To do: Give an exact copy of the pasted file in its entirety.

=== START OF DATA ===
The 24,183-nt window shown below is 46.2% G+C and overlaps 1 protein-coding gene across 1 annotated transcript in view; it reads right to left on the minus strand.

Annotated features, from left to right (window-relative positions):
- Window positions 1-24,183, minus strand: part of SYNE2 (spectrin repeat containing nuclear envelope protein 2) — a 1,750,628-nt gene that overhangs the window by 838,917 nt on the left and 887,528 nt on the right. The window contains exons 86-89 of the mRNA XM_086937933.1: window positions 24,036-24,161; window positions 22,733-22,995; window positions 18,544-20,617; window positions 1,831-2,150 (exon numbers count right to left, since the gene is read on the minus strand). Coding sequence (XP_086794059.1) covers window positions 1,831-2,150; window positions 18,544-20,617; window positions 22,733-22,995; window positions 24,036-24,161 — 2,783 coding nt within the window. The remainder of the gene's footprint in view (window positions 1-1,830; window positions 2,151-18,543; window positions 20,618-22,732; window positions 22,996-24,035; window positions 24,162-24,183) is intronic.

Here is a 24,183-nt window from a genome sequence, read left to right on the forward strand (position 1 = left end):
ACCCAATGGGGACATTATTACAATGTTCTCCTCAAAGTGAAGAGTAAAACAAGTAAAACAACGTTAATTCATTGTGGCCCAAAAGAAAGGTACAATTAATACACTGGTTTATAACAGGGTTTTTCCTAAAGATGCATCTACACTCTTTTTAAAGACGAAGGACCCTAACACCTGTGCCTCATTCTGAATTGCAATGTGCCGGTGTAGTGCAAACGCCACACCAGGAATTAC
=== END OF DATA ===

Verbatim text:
The 24,183-nt window shown below is 46.2% G+C and overlaps 1 protein-coding gene across 1 annotated transcript in view; it reads right to left on the minus strand.

Annotated features, from left to right (window-relative positions):
- Window positions 1-24,183, minus strand: part of SYNE2 (spectrin repeat containing nuclear envelope protein 2) — a 1,750,628-nt gene that overhangs the window by 838,917 nt on the left and 887,528 nt on the right. The window contains exons 86-89 of the mRNA XM_086937933.1: window positions 24,036-24,161; window positions 22,733-22,995; window positions 18,544-20,617; window positions 1,831-2,150 (exon numbers count right to left, since the gene is read on the minus strand). Coding sequence (XP_086794059.1) covers window positions 1,831-2,150; window positions 18,544-20,617; window positions 22,733-22,995; window positions 24,036-24,161 — 2,783 coding nt within the window. The remainder of the gene's footprint in view (window positions 1-1,830; window positions 2,151-18,543; window positions 20,618-22,732; window positions 22,996-24,035; window positions 24,162-24,183) is intronic.

Here is a 24,183-nt window from a genome sequence, read left to right on the forward strand (position 1 = left end):
ACCCAATGGGGACATTATTACAATGTTCTCCTCAAAGTGAAGAGTAAAACAAGTAAAACAACGTTAATTCATTGTGGCCCAAAAGAAAGGTACAATTAATACACTGGTTTATAACAGGGTTTTTCCTAAAGATGCATCTACACTCTTTTTAAAGACGAAGGACCCTAACACCTGTGCCTCATTCTGAATTGCAATGTGCCGGTGTAGTGCAAACGCCACACCAGGAATTAC